We took a short break at The Lighthouse Inn in Kilbaha. My last visit to Kilbaha had been in 2006 for the excellent Canada Warbler.......fond memories indeed. We were joined by Shane Farrell who was also down for a spot of seawatching, he stationed himself further down the coast towards Loop Head lighthouse but had had similar counts to us that morning.
After coffee we decided that it might be worth checking a few of the local wader spots. Perched on the western coast of Ireland with next stop being the east coast of the US, the area is famed for 'Yankee' waders. A little bit early perhaps but worth checking Doonbeg and Poulnasherry Bay. Sadly though apart from some 'shanks and a Whimbrel we had nothing else.
By late afternoon I was feeling the effects of the early start and a sensation that a throat infection was coming on. But I gave in to temptation and we returned to the Bridges for the evening session filled once again with hope that we would score better than we had that morning.

View that evening from the seawatch point.
The Bridges is a very scenic spot and even in a light NW wind the sea still looks powerful as it comes in against the headland - click on link below. That's Owen with the scope!
 The Bridges of Ross

This time the squawls weren't so frequent which meant I spent more time watching the sea than cleaning my lens. But apart from one Bonxie, 1 European Stormie and a distant Sooty we had little else other than Manxies. With the NW wind whistling into my ear for 2 hours I felt pretty shitty as we packed up and headed for home at 7pm, I've been laid up with the virulent 'man-flu' since then :-(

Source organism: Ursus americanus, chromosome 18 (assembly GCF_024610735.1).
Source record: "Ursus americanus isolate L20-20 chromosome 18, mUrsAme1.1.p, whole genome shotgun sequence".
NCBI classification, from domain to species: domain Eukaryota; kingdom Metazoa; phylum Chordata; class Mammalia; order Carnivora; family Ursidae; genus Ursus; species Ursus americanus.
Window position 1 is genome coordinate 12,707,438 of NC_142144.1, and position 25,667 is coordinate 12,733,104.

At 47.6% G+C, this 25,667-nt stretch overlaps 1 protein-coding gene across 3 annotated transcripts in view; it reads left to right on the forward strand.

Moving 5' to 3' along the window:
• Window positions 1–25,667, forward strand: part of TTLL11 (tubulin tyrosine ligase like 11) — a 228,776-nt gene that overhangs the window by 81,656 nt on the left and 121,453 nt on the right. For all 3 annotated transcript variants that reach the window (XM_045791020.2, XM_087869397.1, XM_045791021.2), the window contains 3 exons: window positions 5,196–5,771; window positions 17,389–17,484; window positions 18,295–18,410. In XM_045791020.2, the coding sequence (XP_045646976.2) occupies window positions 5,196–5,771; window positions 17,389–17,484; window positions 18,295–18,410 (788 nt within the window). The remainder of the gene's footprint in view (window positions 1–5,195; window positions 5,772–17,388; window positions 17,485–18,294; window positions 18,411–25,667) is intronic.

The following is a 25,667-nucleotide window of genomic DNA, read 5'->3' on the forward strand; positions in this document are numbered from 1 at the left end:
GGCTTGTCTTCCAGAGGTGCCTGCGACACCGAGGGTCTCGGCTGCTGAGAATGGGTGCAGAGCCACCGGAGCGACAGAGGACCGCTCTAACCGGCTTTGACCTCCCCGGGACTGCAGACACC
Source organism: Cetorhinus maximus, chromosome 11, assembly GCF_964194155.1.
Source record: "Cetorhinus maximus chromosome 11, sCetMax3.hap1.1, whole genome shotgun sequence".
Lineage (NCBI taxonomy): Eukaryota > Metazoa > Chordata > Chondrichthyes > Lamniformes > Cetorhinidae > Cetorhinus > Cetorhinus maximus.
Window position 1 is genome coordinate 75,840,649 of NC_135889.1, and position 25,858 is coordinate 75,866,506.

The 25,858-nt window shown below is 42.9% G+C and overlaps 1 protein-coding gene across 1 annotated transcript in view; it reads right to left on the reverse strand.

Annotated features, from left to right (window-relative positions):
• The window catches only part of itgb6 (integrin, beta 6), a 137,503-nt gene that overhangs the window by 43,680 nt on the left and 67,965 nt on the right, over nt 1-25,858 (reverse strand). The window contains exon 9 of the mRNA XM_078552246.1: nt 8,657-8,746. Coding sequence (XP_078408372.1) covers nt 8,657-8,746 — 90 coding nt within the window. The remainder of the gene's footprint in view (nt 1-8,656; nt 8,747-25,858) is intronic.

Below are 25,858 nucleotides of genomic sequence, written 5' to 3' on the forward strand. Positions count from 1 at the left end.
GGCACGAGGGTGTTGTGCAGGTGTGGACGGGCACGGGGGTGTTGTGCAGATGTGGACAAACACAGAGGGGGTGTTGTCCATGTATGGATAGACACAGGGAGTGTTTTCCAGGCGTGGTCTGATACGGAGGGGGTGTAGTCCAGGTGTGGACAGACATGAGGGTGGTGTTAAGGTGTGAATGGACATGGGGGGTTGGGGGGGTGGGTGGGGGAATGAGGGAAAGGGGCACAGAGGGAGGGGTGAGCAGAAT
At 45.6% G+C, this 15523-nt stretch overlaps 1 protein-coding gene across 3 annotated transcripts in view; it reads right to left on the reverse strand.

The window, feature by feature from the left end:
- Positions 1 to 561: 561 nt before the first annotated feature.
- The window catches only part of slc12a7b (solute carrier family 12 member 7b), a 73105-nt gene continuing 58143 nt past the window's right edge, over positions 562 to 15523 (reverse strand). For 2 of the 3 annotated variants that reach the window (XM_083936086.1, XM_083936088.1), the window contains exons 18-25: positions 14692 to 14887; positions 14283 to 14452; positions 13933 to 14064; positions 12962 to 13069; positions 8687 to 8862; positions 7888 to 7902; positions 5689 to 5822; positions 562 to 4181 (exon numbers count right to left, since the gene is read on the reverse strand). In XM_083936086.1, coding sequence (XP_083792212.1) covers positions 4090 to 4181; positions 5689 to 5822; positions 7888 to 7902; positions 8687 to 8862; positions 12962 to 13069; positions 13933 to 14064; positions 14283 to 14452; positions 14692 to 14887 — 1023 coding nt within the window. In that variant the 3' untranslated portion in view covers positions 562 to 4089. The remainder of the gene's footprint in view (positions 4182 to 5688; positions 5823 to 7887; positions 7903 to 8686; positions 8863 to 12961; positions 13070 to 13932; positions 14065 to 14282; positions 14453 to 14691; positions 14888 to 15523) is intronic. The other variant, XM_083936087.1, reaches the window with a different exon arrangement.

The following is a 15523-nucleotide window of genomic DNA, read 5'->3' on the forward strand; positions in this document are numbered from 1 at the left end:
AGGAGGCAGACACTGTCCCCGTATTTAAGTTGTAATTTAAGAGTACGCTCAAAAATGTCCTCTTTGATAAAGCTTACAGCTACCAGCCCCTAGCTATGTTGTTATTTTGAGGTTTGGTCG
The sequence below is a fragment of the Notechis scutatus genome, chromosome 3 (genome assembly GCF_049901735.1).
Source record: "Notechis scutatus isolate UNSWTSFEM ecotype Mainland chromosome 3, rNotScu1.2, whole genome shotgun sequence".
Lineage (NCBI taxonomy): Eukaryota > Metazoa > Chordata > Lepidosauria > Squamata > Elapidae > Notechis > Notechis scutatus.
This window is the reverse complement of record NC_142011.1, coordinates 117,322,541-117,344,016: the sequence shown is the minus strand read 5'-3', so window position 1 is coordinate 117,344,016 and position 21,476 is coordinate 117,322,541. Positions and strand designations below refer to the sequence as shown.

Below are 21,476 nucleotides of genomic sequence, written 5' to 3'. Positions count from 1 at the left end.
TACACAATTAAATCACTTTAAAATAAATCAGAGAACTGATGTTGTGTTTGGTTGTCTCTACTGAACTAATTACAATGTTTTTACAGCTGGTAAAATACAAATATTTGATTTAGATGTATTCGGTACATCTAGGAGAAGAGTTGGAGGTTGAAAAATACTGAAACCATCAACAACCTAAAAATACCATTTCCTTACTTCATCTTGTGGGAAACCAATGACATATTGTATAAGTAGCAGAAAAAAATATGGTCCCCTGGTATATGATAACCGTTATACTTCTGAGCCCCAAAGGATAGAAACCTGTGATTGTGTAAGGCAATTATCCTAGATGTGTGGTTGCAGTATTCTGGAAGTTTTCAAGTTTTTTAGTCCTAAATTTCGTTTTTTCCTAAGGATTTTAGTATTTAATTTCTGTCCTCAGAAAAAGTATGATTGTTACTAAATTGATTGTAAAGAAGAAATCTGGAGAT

So that 'red-letter' day still awaits me. However it was an enjoyable day up at the Bridges and sincere thanks to Owen for the driving and good company during the day. We're back up there in 2 weeks time for a pelagic out of Kilbaha itself. Hopefully some close encounters with Oceanites oceanicus will ensue.

Tuesday 24 July 2012

A bit o' seawatching

Ah.....the Old Head of Kinsale. Harry Hussey once described it as "a fickle mistress". 9 times out of 10 you'll go there and see nothing, just as you're about to give up and swear that you'll never again waste your time on that desolate and windswept headland, you'll find something good. Filled with hope you'll return 9 more times and of course find feck all. The Old Head...........she'll draw you in with a find and then use you for her own amusement!!!!

Anyway, having been cooped up all day I decided to do a quick evening seawatch. Weather conditions were not too bad. Wind off the sea, a bit of drizzle and a bank of fog about 100-200 meters out. Looked good! And sea-watches from earlier in the day off both the Old Head and Cape Clear had Sooties, Poms, Arctics and Bonxies. So once again filled with hope and expectation I flashed my pass at the golf club entrance and drove up to the light house.

Road to Old Head lighthouse - 23rd July 2012
On the way to the lighthouse it was looking a bit grim, the fog was pretty thick and I wondered if there would be any visibility at all.
I parked up beside the light-house compound and put my wet gear on. Having come this far I was determined to give it a go at least.
Lighthouse compound - Old Head of Kinsale